Bill Emmott: Quad must be productive partnership to keep India from Russia, China orbit
The photos always look impressive: political leaders from four great countries covering a very wide geography, bearing very wide smiles. The fact that, as on May 24-25 in Tokyo, the "Quad" of Japan, the United States, India and Australia met at all is quite an achievement, especially when one of the key members, India, is taking such a different stance on Russia's war on Ukraine than the others. Yet if this grouping is to survive and make a real difference, more will be needed than just photos, smiles and summits.
Let us not forget that the Quad has a sort of rival. I do not mean the Russia-China bilateral partnership proclaimed in Beijing in early February. What I am referring to is the BRICS summit, a group which since 2006 has assembled ministers from Brazil, Russia, India and China, and which in 2011 added South Africa.
At first, the BRICS summits appeared to symbolise the growing importance of these big emerging economies, reflecting also in a Western-centric sort of way the fact that the idea of "the BRICS" was originated by a British chief economist at the American investment bank Goldman Sachs as an intellectual piece of marketing. Now, hardly anyone in the international media pays attention to the meetings. Yet the ministers still assemble, this year under China's chairmanship, with what is an impressive array of regular encounters between specialist ministers and business sectors.
Compared with the Quadrilateral Security Dialogue, to give the Quad its full title, the BRICS summits look almost technical in nature. The Quad was initiated by then Japanese Prime Minister Shinzo Abe in 2007 with the idea of influencing or reshaping the grand stage of geopolitics, using joint military exercises between the four countries to emphasise the Quad's role as a counterweight in the Indo-Pacific against China's growing role.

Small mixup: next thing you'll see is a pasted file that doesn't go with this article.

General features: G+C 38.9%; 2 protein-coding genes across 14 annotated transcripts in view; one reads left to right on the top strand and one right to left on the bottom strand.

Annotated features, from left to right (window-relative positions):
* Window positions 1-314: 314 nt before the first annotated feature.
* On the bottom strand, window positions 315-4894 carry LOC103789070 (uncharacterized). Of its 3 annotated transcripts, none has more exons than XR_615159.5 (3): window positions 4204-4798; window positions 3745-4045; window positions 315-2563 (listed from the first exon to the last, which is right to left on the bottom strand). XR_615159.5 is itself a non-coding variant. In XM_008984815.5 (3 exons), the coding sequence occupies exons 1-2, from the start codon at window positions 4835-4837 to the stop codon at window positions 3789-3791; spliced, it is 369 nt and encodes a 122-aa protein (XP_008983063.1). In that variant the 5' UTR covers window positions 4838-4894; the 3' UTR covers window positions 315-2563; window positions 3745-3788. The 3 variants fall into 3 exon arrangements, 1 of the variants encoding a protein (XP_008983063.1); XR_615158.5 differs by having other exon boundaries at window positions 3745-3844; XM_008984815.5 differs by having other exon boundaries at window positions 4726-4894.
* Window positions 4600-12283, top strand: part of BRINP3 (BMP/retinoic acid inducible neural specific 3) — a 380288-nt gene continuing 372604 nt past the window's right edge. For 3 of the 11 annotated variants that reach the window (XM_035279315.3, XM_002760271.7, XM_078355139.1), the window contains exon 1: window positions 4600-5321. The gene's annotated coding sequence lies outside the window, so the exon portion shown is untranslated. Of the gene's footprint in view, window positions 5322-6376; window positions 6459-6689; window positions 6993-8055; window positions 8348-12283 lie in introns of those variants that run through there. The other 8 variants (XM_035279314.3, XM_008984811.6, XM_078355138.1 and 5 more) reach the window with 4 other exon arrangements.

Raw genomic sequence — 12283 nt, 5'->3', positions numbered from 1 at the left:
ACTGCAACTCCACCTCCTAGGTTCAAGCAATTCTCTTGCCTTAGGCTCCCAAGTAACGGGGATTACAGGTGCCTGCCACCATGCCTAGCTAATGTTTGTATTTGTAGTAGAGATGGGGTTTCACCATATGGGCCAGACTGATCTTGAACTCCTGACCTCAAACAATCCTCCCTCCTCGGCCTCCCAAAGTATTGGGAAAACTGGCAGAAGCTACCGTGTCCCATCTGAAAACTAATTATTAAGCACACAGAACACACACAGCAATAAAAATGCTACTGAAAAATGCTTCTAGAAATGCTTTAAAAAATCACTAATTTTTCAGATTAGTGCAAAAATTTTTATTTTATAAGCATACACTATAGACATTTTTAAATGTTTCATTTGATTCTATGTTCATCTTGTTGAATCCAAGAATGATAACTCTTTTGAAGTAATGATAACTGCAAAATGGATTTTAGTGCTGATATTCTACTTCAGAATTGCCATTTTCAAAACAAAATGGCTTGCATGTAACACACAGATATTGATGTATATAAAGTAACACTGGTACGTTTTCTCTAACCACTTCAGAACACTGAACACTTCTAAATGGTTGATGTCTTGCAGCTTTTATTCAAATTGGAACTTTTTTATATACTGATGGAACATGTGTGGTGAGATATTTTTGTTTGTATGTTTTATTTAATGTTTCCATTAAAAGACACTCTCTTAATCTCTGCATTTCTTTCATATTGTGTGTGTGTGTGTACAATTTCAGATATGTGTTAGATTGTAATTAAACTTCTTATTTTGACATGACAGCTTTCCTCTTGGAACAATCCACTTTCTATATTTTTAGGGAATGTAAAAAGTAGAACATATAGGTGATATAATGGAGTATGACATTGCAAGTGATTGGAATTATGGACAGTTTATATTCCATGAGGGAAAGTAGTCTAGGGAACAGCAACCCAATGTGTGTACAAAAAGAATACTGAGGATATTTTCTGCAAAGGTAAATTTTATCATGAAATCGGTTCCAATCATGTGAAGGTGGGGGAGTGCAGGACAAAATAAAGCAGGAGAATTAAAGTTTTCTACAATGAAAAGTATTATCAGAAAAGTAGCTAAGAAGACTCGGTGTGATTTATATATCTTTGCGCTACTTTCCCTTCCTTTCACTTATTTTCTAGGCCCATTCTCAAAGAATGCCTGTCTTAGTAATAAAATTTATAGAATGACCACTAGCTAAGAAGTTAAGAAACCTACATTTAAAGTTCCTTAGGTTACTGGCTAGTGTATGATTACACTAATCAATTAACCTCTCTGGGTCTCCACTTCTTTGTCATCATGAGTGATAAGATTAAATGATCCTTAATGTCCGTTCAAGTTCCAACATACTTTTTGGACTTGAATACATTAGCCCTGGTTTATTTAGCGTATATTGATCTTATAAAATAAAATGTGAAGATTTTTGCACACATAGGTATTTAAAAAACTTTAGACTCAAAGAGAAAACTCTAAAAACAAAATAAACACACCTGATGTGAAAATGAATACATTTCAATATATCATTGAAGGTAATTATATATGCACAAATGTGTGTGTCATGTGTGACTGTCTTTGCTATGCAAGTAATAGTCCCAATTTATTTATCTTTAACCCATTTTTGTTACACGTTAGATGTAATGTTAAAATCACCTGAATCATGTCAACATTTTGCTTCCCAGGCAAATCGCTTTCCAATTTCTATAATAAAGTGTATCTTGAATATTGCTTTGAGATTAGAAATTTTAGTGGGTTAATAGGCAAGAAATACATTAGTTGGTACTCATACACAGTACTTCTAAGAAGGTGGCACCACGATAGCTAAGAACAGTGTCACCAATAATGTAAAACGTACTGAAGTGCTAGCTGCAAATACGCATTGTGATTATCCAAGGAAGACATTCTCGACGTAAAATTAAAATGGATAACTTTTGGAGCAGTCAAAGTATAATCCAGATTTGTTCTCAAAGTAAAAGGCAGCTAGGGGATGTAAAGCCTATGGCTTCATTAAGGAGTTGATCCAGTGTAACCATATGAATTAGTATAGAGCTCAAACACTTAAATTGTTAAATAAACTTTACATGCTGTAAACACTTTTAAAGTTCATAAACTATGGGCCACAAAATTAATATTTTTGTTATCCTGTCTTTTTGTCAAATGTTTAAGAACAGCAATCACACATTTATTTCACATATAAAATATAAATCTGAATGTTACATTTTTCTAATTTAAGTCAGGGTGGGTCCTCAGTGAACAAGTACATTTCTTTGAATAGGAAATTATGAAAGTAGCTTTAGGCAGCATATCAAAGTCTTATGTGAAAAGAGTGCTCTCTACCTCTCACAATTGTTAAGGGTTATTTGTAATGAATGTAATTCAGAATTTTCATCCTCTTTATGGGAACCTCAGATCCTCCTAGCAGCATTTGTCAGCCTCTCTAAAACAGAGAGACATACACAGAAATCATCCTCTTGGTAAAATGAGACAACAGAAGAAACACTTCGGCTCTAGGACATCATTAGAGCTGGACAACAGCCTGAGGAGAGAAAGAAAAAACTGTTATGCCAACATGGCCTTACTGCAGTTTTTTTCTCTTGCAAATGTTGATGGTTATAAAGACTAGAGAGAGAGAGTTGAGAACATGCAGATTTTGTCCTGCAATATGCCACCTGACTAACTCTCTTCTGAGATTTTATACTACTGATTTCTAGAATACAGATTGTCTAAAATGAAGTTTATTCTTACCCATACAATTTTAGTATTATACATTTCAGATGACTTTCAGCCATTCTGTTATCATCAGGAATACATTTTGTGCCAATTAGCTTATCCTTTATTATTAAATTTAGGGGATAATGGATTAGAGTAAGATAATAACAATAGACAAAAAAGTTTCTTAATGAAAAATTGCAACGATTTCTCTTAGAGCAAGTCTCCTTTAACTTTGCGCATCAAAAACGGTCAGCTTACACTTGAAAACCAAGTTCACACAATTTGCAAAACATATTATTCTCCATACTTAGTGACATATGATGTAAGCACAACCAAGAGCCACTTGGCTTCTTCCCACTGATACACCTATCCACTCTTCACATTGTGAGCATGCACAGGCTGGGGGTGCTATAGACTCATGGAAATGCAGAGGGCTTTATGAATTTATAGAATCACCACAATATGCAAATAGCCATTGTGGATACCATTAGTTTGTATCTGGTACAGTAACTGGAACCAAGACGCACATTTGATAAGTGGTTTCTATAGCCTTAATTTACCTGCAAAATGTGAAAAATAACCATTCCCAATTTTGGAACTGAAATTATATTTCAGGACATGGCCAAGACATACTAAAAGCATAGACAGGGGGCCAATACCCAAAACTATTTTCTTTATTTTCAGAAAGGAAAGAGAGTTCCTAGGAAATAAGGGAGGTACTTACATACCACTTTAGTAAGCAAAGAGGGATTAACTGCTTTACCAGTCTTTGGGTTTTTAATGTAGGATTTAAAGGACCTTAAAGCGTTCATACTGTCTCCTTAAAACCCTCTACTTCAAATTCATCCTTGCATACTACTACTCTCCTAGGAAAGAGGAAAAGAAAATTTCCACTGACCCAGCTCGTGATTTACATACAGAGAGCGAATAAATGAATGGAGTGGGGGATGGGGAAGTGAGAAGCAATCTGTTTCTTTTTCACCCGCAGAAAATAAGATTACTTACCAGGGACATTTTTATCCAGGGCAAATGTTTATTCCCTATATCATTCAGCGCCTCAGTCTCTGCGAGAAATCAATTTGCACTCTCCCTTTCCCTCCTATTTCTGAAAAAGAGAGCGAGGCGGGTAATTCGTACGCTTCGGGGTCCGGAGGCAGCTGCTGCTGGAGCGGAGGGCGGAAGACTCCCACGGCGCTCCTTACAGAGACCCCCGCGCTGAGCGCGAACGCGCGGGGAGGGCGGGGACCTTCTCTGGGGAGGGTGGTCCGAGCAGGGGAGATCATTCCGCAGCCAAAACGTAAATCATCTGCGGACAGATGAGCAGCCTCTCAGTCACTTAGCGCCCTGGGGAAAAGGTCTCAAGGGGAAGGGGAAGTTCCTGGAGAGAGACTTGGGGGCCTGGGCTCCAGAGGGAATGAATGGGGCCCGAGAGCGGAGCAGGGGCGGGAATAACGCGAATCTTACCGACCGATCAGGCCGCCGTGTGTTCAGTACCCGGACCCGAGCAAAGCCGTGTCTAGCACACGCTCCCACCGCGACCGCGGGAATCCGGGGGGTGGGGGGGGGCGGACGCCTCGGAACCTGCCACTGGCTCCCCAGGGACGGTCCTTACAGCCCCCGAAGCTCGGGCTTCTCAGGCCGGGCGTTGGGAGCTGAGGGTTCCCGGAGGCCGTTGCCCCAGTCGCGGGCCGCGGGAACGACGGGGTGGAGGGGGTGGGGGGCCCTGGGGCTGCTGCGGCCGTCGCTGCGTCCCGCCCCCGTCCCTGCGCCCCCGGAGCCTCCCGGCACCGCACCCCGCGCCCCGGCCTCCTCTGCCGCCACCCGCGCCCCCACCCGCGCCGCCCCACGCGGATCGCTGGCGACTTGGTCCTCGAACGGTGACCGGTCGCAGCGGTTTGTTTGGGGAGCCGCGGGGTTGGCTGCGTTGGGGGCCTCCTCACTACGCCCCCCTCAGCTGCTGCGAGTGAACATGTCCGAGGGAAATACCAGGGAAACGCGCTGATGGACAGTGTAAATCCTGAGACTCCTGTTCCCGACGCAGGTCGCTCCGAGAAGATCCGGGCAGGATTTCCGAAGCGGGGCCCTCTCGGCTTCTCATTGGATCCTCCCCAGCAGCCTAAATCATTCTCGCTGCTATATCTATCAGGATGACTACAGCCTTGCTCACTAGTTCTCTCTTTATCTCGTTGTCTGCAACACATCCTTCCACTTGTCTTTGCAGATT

Yet the grouping fell asleep almost immediately as a new Australian prime minister, Kevin Rudd, who took office later in 2007, felt it was unhelpfully confrontational and withdrew his country. It took 10 years before the Quad could be revived, several Australian prime ministers later, with Donald Trump in the White House, with Abe again Japan's prime minister, and with joint military exercises being resumed. President Joe Biden then gave the Quad an even greater emphasis and greater formality, hosting the first full summits of the countries' then four leaders twice in 2021, and now they have met again twice in 2022.
There is no doubt that seeing Joe Biden, Fumio Kishida, Narendra Modi and now Anthony Albanese meeting together makes the Quad look like a geopolitical game-changer. And so it could be, for India's border clashes with China in 2020-21 convinced many that India had found a strong incentive to build close security friendships with other leading Indo-Pacific democracies.
Yet we must return to the comparison with the BRICS summits if we are to be able to judge how big a game-changer the Quad really can be. India, it must be noted, is a member both of the Quad and the BRICS groupings. Prime Minister Modi has moved almost immediately from one summit, supposedly of like-minded friends, to the other, with little embarrassment. Moreover, the quite intense annual programme of BRICS ministerial meetings and other events shows that even if this grouping is largely ignored by the international media, it nevertheless has established quite a strong habit and necessity of consultation and collaboration between the five member countries.